DIY Trash Can Compost Bin

I can’t tell you how long I’ve been wanting to start a compost bin. It was on my list of goals to complete this year and I’m excited to announce I have finally started one!

Since we’ve been slowly getting our garden together (check out my tutorials on raised garden beds and egg carton gardens), it only made sense to start a compost bin.

We don’t really have much of a dispensable income so I had to be creative and think of something we could make with the supplies we had on hand.  Plus, it’s always fun being crafty!

I bribed my father-in-law to let me have one of his, ahem, many trash cans. He was hesitant at first but I assured him I knew what I was doing. I didn’t lie to him, I just stretched the truth a little… Lucky for me, I was able to dictate the instructions well and we created an awesome bin — although it’s a pretty fool-proof design. He kept saying that real farmers just have piles and they don’t use bins of any sort. I told him I’m the new-age, urban farmer with zero experience. Comforting right? I find I’m relying more on instinct to get me through my gardening decisions here lately.

This compost bin is ridiculously easy to make and it takes 10 minutes, tops. If you don’t have extra trash cans laying around, you can get one for pretty inexpensive at the store. You could also search Craigslist for trash cans — people will sell anything.

If you are having problems/doubts determining which things you can or cannot compost here is a fantastic (and my favorite) article to give you a little boost of confidence. It’s truly amazing how much waste we can reduce by simply re-purposing our everyday household waste.


My Experience Composting So Far

We’ve been composting for a little over a week and just recently started to notice a smell. There were more food scraps (nitrogen) than brown material like leaves, soil (carbon) so we added some dried up seaweed from the lake and it made the smell go away almost instantly. The concept is simple: If you begin to smell an odor, chances are you need a little bit more of carbon or nitrogen to the pile. Balance is everything.

I’ve also made a point to shred, chop and process as much of the food scraps that go into the bin. The reason I do this is because I’m impatient and want compost as quick as I can get it. By making the pieces as small as you can get them, it speeds up the decomposition process and gets you compost sooner than if you were just throwing scraps in without thought.

Concoction: egg shells, leek tops, avocado skin and some butternut squash skin

Since I use my food processor on a daily basis, I make it a habit to shred whatever is in our “slop” pile (although this would really chop things up more efficiently).

For our “slop” container, we use a recycled coffee container my mother-in-law got from her work and keep it under the kitchen sink. Our family uses this container so we don’t have to go outside every single time we have scraps that need to be thrown in the bin. That would get annoying, very quickly.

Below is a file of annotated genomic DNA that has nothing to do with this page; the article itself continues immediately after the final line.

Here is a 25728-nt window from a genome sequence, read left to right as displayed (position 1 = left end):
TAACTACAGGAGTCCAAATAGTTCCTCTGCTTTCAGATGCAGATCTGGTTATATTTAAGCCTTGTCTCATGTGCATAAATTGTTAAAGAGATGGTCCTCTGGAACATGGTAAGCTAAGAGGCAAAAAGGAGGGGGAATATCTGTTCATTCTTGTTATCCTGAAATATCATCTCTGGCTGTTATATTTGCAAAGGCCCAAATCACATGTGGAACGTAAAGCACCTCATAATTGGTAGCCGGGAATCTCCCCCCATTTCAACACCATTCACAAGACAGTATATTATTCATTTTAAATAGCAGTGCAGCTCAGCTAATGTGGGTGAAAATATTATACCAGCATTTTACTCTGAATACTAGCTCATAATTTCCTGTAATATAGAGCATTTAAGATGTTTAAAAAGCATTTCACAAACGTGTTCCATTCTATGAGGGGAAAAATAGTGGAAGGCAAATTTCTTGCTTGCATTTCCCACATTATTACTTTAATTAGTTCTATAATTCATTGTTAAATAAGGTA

If you want something a little cuter than a recycled Folger’s coffee container, THIS would make a great slop bin.


DIY Trash Can Compost Bin

What You Need

  • trash can with lid
  • drill

Turn your trash can upside down and drill holes, spaced about 1-2 inches apart, alongside the bottom

On the sides of the trash can (yes, I am aware that round objects don’t have sides) drill about 15-20 holes. I, well, my FIL drilled four sets along the outside of the can. I think the more aeration the compost can get, the better.

Drill a few holes on the top of the bin as well

Voila! You’ve got your very own compost bin!  Just remember to stick a shovel in there at least once a week and move things around.

Do you have your own compost bin? What do you scrap most?

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  1. We composted all of our kitchen food scraps for a few months in the “heap” method. It really cut back on our trash and felt good not sending so much to the ‘away place’ where trash goes. The pile ended up getting crazy infested with bugs and so we stopped. I think your method of shredding and keeping an enclosed container outside is a great way to compost. You may inspire us to start up again.

    1. Oh yeah, infested with bugs would definitely hinder my desire to want to keep composting. We haven’t had any issues with bugs yet so I definitely recommend trying this out!

      1. Did this but garbage can had wheels. ADVANTAGEOUS! I filled the can up immediately with fall leaves in October and once a month dump a collection of coffee grinds on top. Afterwards I wheel the can back-n-forth(2 feet) and even tilt it almost to the ground(w/lid on tight). I only do this 2 times and the collection of grounds disappears deep within the leaves. Works wonderfully! As not to attract wildlife I have only fall leaves(92%), coffee grounds(7%) and bark(1%). I wonder if this combo will compost?!

          1. Coffee grounds are actually considered to be “green” when it comes to compost, as they are high in nitrogen. 😉